There are certain key figures in maritime trade that go unnoticed by outside observers. One of them is the shipbroker, an essential middleman in maritime logistics. Last March, a new law was approved in Spain that reinforces its importance, making it a mandatory presence.
Beginning next 1 July, the vital role that shipbrokers play in relations between ships and port authorities will be regulated by said Royal Decree. For ASECOB, the Asociación Española de Consignatarios de Buques (Spanish Association of Shipbrokers), the standard is acknowledgement of a historical profession “that has always entailed a huge responsibility”.
What is a shipbroker?
But what responsibility are we talking about? Since shipbroking will be mandatory in our ports, it is now more important than ever to know what a shipbroker is and what they do.
A shipbroker, also known as a shipping agent, is an independent middleman acting in representation and on behalf of the ship holder, whether operator or owner, at the ports. As far as the authorities and the port are concerned, the shipbroker is the party truly responsible for the ship as long as it is berthed.
Shipbrokering is one of the main roles in maritime freight traffic, and in short, is in charge of conducting all procedures necessary while the ship is landed. The shipbroker must also attempt to streamline this period of time, since a long stay for the ship at the port would shoot up operational costs. For this reason, a diligent shipbroker’s actions lead to economic savings.
A shipbroker has many varied tasks and duties, since this is the party responsible for the ship as long as it is berthed at port. However, we can subdivide them thus:
- Commercial Duties: The shipbroker offers transport services to shippers or forwarding agents and is in charge of hiring transport for the ship.
- Operational Duties: The shipbroker provides the ship or crew with all procedural services related to the stay at the port. This encompasses all berthing and undocking tasks, procedures with port or customs authorities, monitoring operations in the port and managing entry rights and rights to stay. In addition to paperwork, the shipbroker takes care of more specific tasks, such as fuel supply for the ship and provisions for staff, as well as hiring additional staff.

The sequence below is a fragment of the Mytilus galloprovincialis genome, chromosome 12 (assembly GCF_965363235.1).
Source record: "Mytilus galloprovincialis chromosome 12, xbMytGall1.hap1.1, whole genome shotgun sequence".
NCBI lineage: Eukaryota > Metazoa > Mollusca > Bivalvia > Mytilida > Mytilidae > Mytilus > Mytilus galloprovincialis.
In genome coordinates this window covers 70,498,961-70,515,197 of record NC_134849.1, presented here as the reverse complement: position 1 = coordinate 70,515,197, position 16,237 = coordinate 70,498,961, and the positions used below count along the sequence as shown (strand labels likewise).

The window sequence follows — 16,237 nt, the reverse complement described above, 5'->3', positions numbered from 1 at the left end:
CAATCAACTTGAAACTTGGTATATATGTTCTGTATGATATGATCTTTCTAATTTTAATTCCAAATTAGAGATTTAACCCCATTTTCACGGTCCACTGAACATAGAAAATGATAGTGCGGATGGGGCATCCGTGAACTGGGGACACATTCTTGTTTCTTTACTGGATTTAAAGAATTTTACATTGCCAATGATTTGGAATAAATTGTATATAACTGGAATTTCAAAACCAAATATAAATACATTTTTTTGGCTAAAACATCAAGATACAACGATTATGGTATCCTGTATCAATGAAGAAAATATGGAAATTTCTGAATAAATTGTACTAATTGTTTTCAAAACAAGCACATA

- Freight management functions: The shipbroker is in charge of filing the off-loading manifest with customs and issuing the Delivery document, so that the owner can reclaim the freight. Additionally, the shipbroker’s duties include hiring staff for loading, unloading and stevedoring.
Defining decisions made at port
The new standard endorses the essential role of shipbrokers in ocean traffic and regulates their relationship with the Maritime Administration and port authorities. Thus, shipbrokers have become mandatory for both Spanish and foreign ships relating with said authorities. ASECOB values this as a reinforcement of the shipbroker profession, “which gives us a legal foundation to act with full freedom”.
Another particularity of the Royal Decree is the creation of a Shipbroker Registry, as a database accessible through the Ministry of Development’s website, facilitating access for ship owners and operators to these services, all while improving control over compliance with the obligation. In short, the new law casts light on a figure that was already necessary, but now with better-defined tasks and in a more transparent way.
At Bilogistik, we know that a large part of decisions in a logistical operation are made at the port. This is why we offer shipbroker services all over Spain through our subsidiary NAVISA/Alfaship. Our shipbrokers manage and supervise supply and hiring all operations related to the ship’s operation while landed, as well as carrying out all port procedures related to cargo and handling.